“An ignorance of history can prove fatal for any country. A narrow understanding that only reinforces biases and supports political factions is not much better. Americans need to know the entire story of who we have been — the good, the bad and the complex. That is how we perfect our union. That is how we make one nation from many.”
In the US, it’s often taught as a heroic struggle for freedom against the tyrannical British Empire, which was unfairly taxing the colonists without giving them representation in government (though in some high school classes, and certainly at the college level, it’s taught with more nuance).
But how is the American Revolution taught in the UK and in other countries around the world?
“This is how history is made — or rather, how the hue and cry of the present and near past gets lodged into the long-term cultural memory or else is allowed to quietly fade into an inaudible whisper. Public education has always been a battleground between cultural forces; one reason that Texas’ school-board members find themselves at the very center of the battlefield is, not surprisingly, money.”
“Since Egypt’s 1952 revolution, when a group of army officers overthrew the monarchy, the public education system has been an extension of the government. Textbooks and curriculums offered pro-government narratives, conveniently omitting facts or tweaking the truth. But now, the politicization in the schools has reached new heights, marked by efforts to erase or play down opponents’ contributions to history.”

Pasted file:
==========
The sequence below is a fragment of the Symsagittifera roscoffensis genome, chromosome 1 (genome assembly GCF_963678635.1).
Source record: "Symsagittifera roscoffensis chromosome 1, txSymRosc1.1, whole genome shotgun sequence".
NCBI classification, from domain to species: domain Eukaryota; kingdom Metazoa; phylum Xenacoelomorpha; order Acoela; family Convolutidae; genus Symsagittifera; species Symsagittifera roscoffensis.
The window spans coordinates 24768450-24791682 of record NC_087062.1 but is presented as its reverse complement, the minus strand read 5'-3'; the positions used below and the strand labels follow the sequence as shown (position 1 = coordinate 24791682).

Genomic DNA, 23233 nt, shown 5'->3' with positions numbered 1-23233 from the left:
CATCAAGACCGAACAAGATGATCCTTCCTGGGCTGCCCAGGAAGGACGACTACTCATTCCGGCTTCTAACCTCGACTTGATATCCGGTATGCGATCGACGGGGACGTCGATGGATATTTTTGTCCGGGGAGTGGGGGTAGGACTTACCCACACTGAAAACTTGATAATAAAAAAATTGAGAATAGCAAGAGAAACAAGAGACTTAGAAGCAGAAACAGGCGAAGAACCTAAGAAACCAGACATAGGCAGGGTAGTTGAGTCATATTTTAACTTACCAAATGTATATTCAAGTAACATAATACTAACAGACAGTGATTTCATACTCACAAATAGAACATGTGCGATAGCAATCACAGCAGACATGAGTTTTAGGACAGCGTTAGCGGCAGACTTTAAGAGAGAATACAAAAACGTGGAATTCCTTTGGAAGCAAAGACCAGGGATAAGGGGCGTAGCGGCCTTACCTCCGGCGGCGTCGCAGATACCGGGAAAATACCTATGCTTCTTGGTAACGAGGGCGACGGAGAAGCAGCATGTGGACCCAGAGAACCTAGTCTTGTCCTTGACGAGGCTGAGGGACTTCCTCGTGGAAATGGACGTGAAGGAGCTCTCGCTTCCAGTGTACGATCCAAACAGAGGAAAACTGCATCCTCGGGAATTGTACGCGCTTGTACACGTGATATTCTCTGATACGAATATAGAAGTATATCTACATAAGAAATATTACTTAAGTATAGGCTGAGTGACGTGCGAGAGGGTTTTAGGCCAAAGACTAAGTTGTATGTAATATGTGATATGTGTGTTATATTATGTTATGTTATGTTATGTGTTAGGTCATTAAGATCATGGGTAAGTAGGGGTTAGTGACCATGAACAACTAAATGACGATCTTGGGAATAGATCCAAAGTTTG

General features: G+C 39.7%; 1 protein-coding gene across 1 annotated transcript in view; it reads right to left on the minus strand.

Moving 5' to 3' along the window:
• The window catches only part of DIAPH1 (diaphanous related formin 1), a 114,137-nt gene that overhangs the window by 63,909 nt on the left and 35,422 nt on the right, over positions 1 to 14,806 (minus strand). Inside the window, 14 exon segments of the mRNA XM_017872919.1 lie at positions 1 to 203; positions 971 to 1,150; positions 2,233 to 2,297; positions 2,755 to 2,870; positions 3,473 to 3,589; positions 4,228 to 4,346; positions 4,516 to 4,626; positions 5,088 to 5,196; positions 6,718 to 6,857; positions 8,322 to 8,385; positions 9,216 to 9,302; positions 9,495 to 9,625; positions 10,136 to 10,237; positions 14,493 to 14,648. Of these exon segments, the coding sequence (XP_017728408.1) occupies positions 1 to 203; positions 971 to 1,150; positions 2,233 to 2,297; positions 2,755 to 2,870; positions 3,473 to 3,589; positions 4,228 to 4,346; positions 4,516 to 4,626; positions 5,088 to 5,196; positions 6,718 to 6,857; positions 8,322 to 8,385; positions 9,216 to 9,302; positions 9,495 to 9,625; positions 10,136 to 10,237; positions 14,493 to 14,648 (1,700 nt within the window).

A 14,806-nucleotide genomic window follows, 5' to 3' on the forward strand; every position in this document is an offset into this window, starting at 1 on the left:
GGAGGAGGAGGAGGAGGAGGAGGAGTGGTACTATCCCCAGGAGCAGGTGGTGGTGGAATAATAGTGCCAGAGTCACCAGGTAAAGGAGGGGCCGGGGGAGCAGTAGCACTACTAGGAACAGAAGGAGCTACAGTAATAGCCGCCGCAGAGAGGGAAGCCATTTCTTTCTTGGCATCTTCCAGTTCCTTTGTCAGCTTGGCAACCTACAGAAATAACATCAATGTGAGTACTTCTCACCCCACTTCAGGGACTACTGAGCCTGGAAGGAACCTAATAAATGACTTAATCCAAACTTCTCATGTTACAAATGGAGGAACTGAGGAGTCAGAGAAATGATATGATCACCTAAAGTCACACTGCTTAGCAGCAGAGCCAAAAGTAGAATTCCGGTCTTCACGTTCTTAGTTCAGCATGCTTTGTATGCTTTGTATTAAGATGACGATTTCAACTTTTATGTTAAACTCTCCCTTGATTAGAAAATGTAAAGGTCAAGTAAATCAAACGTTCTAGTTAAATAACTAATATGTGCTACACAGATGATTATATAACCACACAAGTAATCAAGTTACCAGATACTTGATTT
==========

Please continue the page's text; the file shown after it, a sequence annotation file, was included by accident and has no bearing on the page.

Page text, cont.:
“For years, fans of the Batman comics have puzzled over a mystery at the heart of the series: why doesn’t Batman just kill his arch-nemesis, the murderous Joker?”
The Ethics and Moral Dilemma of Superheroes
What makes a subject worth learning? Worth teaching? Must there be a profitable end point for those learning? Can subjects have intrinsic value? These are some of the questions surrounding issues around subjects in the Humanities (History, Social Sciences, Human Sciences, etc.).
“The liberal education which seeks to provide students with more than mere professional qualifications appears to be dying a slow and painful death, overseen by a whole cadre of what cultural anthropologist David Graeber calls “bullshit jobs”: bureaucrats hired to manage the transformation of universities from centres of learning to profit centres. As one academic put it to me: “Every dean needs his vice-dean and sub-dean and each of them needs a management team, secretaries, admin staff; all of them only there to make it harder for us to teach, to research, to carry out the most basic functions of our jobs.” The humanities, whose products are necessarily less tangible and effable than their science and engineering peers (and less readily yoked to the needs of the corporate world) have been an easy target for this sprawling new management class.”
If nothing else, the incident may serve as yet another example of why social studies—and history in particular—is such a tricky subject to teach, at least via textbooks and multiple-choice tests. Its topics are inherently subjective, impossible to distill into paragraphs jammed with facts and figures alone. As the historian and sociologist Jim Loewen recently told me, in history class students typically “have to memorize what we might call ‘twigs.’ We’re not teaching the forest—we’re not even teaching the trees,” said Loewen, best known for his 1995 book Lies My Teacher Told Me: Everything Your American History Textbook Got Wrong. “We are teaching twig history.”